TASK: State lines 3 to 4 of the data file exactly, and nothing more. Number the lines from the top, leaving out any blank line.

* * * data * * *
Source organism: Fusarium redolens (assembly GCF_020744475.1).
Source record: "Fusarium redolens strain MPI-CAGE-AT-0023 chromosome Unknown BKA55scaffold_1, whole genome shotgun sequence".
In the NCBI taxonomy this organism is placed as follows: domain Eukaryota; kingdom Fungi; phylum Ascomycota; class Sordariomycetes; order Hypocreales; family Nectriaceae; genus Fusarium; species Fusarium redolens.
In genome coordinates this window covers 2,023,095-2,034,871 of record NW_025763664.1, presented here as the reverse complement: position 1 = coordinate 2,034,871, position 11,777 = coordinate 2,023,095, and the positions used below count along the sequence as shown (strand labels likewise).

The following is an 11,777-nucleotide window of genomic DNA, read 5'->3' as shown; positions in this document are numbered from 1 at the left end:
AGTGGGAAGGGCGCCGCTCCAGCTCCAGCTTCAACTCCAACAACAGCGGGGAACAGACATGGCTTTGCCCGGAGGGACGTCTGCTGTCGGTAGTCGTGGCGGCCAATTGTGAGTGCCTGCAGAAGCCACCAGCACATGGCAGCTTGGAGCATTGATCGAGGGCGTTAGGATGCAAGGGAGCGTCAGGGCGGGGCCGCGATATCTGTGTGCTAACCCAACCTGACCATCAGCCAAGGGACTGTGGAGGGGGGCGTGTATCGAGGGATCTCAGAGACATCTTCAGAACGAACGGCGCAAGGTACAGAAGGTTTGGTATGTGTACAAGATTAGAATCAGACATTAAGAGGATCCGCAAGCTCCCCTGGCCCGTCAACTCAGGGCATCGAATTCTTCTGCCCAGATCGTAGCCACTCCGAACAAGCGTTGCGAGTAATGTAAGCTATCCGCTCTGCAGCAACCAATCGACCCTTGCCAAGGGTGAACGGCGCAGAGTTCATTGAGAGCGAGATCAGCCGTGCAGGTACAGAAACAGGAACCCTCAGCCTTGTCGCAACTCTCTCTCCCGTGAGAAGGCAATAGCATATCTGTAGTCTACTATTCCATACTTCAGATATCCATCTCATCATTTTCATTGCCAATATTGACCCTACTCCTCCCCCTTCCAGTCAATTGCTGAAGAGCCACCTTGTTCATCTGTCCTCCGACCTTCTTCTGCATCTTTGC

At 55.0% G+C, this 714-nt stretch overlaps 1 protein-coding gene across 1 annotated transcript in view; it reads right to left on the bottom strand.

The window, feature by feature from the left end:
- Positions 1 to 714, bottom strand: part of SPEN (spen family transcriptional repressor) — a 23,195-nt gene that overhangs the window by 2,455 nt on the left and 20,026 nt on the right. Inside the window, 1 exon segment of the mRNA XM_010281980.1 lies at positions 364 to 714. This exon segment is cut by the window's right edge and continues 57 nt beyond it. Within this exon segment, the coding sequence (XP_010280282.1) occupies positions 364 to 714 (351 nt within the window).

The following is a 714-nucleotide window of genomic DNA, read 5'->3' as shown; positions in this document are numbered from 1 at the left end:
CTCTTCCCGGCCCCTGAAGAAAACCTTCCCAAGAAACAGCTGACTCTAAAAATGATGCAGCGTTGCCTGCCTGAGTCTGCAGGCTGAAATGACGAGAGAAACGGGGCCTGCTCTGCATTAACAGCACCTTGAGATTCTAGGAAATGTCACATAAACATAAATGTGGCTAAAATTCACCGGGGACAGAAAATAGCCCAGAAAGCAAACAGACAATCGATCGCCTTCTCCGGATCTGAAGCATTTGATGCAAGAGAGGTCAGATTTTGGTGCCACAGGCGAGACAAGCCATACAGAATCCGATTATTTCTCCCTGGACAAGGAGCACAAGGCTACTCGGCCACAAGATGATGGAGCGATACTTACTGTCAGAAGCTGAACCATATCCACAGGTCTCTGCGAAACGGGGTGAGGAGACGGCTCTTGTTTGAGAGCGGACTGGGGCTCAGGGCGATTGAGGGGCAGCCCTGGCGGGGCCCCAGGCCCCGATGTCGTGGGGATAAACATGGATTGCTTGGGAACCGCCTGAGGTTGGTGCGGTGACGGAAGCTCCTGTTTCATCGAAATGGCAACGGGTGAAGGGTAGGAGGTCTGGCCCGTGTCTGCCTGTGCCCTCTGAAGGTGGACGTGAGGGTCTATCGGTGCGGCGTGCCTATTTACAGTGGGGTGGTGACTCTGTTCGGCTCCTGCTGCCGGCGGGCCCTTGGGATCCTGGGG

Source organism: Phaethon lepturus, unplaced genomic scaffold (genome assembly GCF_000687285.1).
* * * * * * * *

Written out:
In the NCBI taxonomy this organism is placed as follows: domain Eukaryota; kingdom Fungi; phylum Ascomycota; class Sordariomycetes; order Hypocreales; family Nectriaceae; genus Fusarium; species Fusarium redolens.
In genome coordinates this window covers 2,023,095-2,034,871 of record NW_025763664.1, presented here as the reverse complement: position 1 = coordinate 2,034,871, position 11,777 = coordinate 2,023,095, and the positions used below count along the sequence as shown (strand labels likewise).